The problem is, it’s one thing to shut off the pain, but once we start numbing ourselves, it’s notoriously difficult to reverse the process.  I can kill off parts of my heart, but what then?  What happens when I find myself unable to care for people in my life, or be emotionally available to those who care about me?

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Parts of us get cut off, one by one. But a stick will never do for an arm.

We move by slow degrees toward emotional death, until we are just an empty shell.  We get rid of uncomfortable or dangerous emotions one by one: “Anger?  Too dangerous.  Cut it off… Sadness?  Too vulnerable.  Stuff it down…  Vulnerability?  Too weak.  Cover it up.”  Until eventually… there’s nothing left.  And we forget that we ever chose our numbness.  “I don’t know”, we say.  “I guess I’m just not really an emotional person”.

“The only pain”, says Bono in the song A Man and A Woman, “Is to feel nothing at all.”  And in another song, “You should worry about the day that the pain goes away… You know, I miss mine sometimes.” (Fast Cars)

So now what?

Reversing this slow death is not easy.  It is a long and painful resurrection.  And I think most of us, if we are honest, aren’t sure that we even want to.  Oh, we give it great lip service.  We’d love to be more alive, more loving, more passionate, more emotionally engaged in our relationships.  We’d love to care more for the world and the people around us.  But when uncomfortable, messy emotions actually present themselves, we’re quick to push them away.  We expect to be able to go straight from numbness to godly emotion without having to wade through the mess.  We sometimes even have very spiritual sounding reasons for doing so.  (“I shouldn’t show my anger.  After all, the fruit of the Spirit is self-control.  I should be self-controlled enough to just deny myself, take up my cross, and forgive this person.”)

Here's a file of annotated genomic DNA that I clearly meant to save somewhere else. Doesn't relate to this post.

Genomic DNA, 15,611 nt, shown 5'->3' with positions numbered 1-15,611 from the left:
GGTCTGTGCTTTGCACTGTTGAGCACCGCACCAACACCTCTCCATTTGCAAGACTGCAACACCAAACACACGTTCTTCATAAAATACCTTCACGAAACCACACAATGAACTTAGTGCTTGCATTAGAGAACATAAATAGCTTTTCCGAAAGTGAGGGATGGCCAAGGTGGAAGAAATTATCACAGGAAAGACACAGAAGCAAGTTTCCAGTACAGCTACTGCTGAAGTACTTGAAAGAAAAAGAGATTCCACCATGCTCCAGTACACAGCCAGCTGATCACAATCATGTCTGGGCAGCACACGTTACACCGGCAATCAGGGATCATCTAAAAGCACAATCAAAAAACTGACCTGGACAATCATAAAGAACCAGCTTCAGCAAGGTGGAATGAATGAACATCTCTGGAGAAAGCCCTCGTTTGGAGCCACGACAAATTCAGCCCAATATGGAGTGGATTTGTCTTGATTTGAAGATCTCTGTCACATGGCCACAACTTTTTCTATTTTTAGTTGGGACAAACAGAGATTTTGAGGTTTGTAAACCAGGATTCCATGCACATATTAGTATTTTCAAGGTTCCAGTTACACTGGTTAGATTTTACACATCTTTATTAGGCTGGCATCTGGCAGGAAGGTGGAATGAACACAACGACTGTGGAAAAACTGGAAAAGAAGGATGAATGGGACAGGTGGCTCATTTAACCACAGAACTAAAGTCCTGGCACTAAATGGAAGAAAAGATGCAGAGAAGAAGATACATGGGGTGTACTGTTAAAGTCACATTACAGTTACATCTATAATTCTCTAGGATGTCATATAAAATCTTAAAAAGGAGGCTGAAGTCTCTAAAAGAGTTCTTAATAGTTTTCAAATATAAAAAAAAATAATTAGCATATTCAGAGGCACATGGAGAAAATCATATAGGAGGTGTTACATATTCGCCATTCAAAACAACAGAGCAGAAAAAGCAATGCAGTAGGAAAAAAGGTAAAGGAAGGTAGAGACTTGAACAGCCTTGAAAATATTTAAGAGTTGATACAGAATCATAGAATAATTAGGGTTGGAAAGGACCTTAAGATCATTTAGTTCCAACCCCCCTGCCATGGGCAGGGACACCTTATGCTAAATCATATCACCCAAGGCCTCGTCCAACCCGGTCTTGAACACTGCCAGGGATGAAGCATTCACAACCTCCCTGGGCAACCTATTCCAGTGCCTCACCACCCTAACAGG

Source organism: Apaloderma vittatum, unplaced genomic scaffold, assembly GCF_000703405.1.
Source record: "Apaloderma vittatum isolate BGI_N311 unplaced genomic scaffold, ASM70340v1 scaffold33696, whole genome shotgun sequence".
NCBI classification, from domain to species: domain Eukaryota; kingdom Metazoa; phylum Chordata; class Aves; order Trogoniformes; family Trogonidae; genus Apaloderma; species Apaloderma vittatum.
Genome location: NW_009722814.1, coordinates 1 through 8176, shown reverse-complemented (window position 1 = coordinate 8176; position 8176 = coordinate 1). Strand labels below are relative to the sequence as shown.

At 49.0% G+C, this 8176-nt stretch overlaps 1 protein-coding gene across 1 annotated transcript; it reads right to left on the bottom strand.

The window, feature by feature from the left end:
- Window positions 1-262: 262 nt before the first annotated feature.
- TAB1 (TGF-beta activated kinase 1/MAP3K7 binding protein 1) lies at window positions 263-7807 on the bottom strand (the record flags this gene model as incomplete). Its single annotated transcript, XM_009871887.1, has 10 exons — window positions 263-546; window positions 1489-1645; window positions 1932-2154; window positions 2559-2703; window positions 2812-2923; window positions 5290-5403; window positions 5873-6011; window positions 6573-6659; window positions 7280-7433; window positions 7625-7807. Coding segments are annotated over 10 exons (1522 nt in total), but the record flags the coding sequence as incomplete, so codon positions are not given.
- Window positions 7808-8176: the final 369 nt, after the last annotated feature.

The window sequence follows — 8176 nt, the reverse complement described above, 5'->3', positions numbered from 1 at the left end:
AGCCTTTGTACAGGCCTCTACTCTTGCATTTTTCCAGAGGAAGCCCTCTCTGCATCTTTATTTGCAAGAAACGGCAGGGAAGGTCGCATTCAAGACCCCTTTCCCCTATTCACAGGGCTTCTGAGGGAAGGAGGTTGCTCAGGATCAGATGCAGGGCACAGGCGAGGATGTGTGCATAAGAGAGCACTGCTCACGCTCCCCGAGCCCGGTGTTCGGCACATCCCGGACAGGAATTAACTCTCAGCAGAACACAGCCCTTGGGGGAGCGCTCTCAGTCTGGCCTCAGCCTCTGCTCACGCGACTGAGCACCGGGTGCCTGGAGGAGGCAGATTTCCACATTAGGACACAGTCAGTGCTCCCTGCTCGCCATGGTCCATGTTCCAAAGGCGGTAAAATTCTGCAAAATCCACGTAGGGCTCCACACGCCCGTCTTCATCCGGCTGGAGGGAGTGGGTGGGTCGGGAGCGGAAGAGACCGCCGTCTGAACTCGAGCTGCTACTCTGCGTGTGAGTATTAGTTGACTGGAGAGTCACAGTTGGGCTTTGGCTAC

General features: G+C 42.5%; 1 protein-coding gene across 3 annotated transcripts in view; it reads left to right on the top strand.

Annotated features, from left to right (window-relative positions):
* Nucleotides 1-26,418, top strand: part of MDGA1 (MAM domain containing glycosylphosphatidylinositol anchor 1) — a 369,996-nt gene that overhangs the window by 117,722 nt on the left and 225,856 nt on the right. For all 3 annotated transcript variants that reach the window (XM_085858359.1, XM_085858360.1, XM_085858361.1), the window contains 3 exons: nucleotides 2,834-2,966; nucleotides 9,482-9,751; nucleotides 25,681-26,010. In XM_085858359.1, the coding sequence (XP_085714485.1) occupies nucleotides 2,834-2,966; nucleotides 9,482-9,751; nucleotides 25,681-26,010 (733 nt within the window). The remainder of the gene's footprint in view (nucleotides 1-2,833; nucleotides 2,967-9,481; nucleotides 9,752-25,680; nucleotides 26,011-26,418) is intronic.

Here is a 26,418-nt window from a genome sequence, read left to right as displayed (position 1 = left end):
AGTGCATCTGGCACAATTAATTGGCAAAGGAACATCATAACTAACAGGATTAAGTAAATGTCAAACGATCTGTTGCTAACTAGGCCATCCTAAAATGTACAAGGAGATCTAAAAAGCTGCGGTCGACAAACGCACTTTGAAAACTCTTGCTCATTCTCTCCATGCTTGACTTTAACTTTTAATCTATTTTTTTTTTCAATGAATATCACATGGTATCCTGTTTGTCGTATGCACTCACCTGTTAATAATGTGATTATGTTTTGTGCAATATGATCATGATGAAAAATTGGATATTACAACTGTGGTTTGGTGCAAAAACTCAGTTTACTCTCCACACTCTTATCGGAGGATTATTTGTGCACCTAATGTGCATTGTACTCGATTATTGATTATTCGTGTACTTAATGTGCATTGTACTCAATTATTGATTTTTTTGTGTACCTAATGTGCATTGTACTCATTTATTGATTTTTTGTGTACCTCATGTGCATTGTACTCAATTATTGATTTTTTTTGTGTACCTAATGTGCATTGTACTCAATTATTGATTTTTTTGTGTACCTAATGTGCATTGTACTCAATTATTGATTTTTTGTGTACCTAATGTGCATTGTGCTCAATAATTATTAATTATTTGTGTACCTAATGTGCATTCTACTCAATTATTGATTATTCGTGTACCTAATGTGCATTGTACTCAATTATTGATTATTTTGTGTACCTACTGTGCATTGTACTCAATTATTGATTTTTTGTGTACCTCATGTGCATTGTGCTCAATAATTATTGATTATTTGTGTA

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Is this what you're afraid will happen?

Let’s start small: Try just noticing these things.  How many times today will you feel an emotion, and then move away from it?  How many times will a voice inside say, “Hey, I think I might be feeling something”, and then another voice quickly respond, “Best not to think about that.”?

Notice it.

At least know when – and how often – you are choosing to disconnect from what you feel.

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2 responses

23 11 2009
Meghan

Oh man, Tim, that picture of the little girl arsonist sent shivers down my spine. Yes, that IS what I think might happen, if I’m not careful. I fully believe in my own ability to burn a house down, should I lose that much control. Are other people like me in this way? How do we fight back against that fear of going crazy?

9 12 2009
Seth

Re: the range of emotions, it’s amazing watching C, at 4 months old, run the gamut of emotions in seconds, from happy to distraught to content to upset. Sometimes she does this in her sleep.